By Amy Zewe of Alseata, Inc. and Dana Weinberg of Mid-Atlantic Commercial Realty
Abraham Lincoln Had It Right – “He who represents himself has a fool for a client.” While this may have been said in the context of attorneys and the law, commercial real estate transactions are legal events using a very similar set of skills and wisdom.
Loopnet is the popular public-access database to commercial real estate properties available for lease or purchase. A snapshot of properties is available for free, but even the pay-for portion may leave you in a position of not knowing what you don’t know. The Loopnet database is not only incomplete in terms of inventory, it is also does not include precise analytics so one can negotiation from a position of strength, knowledge and real-market conditions and comps.
CoStar is the Commercial Real estate professional subscription-based database that purchased Loopnet in 2011 (to eliminate competition). The two commercial real estate databases are still very different and totally separate platforms. Information from the Loopnet does not link to CoStar and vice versa. For example, if you have a 3,000 square foot office condo for sale, you have to enter the information in both CoStar and Loopnet. If you are looking for space on Loopnet, chances are leasing agents only used CoStar for posting the property.
If you are using the free-access to Loopnet and are looking for space to lease or a property to buy, then you will only see a small percentage of all the listings available, and nearly none of the history. If you want to review the full data on a listing in Loopnet, you have to pay the monthly fees. Many commercial real estate brokers, especially those working the boutique firms and the regional, national companies and international companies, only list their properties for lease or sale on CoStar. In addition to only seeing a small percentage of the listings on Loopnet, many listings from the aforementioned brokerage companies are not even listed on Loopnet. Why? Because CoStar is the standard for these types of brokerage companies.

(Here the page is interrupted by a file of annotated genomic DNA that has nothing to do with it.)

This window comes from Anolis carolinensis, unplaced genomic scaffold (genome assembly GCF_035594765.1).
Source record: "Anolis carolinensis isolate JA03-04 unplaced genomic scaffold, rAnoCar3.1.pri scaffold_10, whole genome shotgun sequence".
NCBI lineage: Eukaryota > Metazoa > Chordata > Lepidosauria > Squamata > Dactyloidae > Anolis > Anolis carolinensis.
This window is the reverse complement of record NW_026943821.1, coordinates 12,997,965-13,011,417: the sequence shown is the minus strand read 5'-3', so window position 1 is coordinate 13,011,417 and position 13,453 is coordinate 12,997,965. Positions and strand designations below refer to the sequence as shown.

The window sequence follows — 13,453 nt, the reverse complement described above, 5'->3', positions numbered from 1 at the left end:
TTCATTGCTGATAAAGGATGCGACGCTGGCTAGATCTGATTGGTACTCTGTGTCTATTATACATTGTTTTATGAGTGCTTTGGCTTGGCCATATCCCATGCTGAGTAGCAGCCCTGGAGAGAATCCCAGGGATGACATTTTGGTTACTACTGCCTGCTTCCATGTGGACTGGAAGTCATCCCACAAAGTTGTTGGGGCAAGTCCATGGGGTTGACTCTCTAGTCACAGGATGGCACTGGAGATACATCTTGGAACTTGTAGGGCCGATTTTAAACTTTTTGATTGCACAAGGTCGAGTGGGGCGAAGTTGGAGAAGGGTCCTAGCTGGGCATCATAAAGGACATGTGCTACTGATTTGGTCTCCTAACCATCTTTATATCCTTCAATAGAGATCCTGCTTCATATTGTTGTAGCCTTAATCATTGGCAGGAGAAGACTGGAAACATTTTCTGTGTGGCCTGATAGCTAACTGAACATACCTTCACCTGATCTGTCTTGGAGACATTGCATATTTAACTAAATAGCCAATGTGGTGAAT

Nine Reasons Why You Should Engage a Broker for your lease renewal or finding new space:
- Landlords will take advantage of a “defenseless” tenant.
- Landlords who offer to a lower rate in exchange for not hiring a broker are engaging in a myth Working without a tenant rep broker does not produce any savings or safe-guards to a tenant in your lease terms or overall obligations.
- Landlords budget a lease commission for every lease transaction (renewal or new), so the tenant receives no value by not having a broker.
- Landlords want the best deal for themselves, even if you have been getting along well with your landlord and feel you “trust” him or her and are ready to renew a lease.
- Tenants overestimate their negotiating skills against a leasing broker who is armed with market information.
- The landlord will yield a higher investment return at your expense if you do not have a broker representing you.
- The landlord’s broker is paid a higher commission if you do not have a broker–while working to get the landlord the best deal.
- Without a broker representing you, you will negotiate for yourself less free rent, less money to renovate your space and you will pay an above-market rental rate.*
- You would not engage in a complex tax return without a CPA or go to court without an attorney. Tenant Brokers are your fiduciary advocate with the industry expertise to win you the best deal—with no fees to you.
*An example of a business owner securing his or her own space: This tenant wants to lease 4,000 square feet with a 5-year lease term. The “market” economics for the building is a $25 per sq/ft rental rate, four months of free rent and a $20 per sq/ft tenant improvement allowance. The tenant, who does not have any knowledge of the market (and perhaps saw on Loopnet a list price of $29 sq/ft) is not represented by a broker and negotiates a $27 per sq/ft rental rate, two months of free rent and a $15 per sq/ft tenant improvements allowance.
How poorly did this negotiation go?
The tenant has left almost $96,000 of economic value on the table for the landlord. This tenant is going to pay a rent premium of $8,000 per year or $40,000 over the five-year term and lose out on $25,833 in free rent and $25,000 in tenant improvement dollars.
If the landlord listed the property for $29 per sq/ft and offered 2 mos free rent and $15 sq/ft for improvements, the tenant thinks he or she got a great deal by getting the landlord to concede….but the tenant was not armed with the market data, and is understandably busy running his or her own business, to dig deep and leverage information, with finesse, to achieve real savings.
For premier representation on your next lease renewal or need for commercial space (lease or buy), please contact Amy Zewe, serving Maryland, DC and Virginia. Amy@alseata.com 571-235-3019